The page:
Reading Usable Help
@UsableHelp on Twitter
Gordon R. Meyer
Cooking up Help
The concept of "recipes" as a framework for instruction is interesting. It differs from traditional Help which tends to focus on sub-tasks more than the higher-level goals. It also differs from the features-and-options approach taken by most manuals. In both, users are left to knit the various pieces together themselves, and are often unable to do successfully do so until they've digested enough about the product to understand how it all works together.
In the recipe model users are guided to a tangible end result, and only the steps and information necessary to accomplish this specific task are discussed. Focused, straightforward, and a clear end-point. Just like a kitchen recipe. Can you imagine a tomato soup recipe that slipped in an "overview" of vegetables with a sidebar on broth? Me neither.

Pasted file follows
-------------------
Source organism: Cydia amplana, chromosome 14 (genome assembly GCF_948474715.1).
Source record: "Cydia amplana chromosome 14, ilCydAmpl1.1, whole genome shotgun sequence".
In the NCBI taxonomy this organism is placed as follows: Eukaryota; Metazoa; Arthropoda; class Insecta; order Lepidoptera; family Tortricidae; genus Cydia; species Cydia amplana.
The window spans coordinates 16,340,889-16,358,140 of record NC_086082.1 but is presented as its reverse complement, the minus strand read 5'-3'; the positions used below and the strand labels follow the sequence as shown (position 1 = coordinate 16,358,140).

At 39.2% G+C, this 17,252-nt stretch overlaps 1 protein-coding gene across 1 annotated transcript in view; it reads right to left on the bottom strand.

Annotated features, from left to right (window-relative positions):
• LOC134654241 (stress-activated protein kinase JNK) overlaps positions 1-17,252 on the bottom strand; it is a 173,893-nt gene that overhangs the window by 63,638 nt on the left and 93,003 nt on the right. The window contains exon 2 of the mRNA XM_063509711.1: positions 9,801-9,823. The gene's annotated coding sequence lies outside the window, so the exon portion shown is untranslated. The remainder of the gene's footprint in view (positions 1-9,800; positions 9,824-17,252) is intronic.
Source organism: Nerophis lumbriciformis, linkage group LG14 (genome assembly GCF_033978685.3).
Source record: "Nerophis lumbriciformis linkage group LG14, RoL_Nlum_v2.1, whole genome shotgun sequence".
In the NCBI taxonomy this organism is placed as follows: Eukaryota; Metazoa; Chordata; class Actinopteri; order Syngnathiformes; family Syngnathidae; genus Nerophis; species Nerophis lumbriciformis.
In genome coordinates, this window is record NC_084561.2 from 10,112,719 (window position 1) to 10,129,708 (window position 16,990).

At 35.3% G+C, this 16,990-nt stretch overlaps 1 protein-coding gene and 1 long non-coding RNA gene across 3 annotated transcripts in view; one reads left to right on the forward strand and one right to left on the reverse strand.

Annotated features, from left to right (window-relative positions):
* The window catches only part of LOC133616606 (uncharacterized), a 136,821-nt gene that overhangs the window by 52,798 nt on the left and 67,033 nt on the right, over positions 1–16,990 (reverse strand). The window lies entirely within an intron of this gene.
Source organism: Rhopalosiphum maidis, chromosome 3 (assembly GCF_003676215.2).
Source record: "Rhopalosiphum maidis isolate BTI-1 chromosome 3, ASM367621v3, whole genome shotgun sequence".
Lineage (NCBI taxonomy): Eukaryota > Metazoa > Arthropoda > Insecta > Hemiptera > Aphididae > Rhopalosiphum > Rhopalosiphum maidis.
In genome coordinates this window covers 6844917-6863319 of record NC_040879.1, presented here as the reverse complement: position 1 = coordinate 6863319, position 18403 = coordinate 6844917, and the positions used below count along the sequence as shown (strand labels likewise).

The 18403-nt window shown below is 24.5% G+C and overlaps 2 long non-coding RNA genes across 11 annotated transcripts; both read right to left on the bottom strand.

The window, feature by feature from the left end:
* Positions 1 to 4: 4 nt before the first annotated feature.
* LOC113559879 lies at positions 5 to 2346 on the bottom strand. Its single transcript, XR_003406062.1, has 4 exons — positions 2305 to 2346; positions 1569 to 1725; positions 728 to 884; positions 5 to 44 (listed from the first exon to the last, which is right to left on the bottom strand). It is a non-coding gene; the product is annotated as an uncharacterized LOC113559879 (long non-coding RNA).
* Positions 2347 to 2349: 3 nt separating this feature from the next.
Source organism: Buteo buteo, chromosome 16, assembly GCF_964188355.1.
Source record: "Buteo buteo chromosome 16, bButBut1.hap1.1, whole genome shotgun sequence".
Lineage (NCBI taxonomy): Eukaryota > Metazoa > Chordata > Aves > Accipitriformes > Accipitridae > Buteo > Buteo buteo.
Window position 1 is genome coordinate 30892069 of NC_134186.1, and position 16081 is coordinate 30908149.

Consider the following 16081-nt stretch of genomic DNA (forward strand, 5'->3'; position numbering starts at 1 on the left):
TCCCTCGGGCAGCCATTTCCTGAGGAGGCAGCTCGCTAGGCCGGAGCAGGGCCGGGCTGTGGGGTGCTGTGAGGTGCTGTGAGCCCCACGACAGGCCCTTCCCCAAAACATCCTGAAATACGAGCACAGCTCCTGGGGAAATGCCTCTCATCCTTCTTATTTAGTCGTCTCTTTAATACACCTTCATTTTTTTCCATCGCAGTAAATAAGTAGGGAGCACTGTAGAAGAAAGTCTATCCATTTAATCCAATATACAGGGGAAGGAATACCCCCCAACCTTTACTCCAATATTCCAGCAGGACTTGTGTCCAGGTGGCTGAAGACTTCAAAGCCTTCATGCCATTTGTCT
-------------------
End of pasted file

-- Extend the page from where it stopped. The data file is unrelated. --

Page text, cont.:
Another advantage of a Help Recipe is that users can easily ignore them if they're not interested in the accomplishing that particular result. Just like skipping the recipe for Chicken-Fried Steak if you're allergic to poultry.
Also, because each recipe stands alone, there are few prerequisites other than basic skills. Again, just like in the kitchen where it's never necessary to have read "Old Fashioned Meatloaf" in order to understand "Giant Colossal Burgers".
Gerry Loiacono talks about recipes and how their format enhances readability. (He also points out the recipe collection at Zopelabs, which also happens to be another example of user-contributed comments and additions to documentation. See Using Blogs for Help)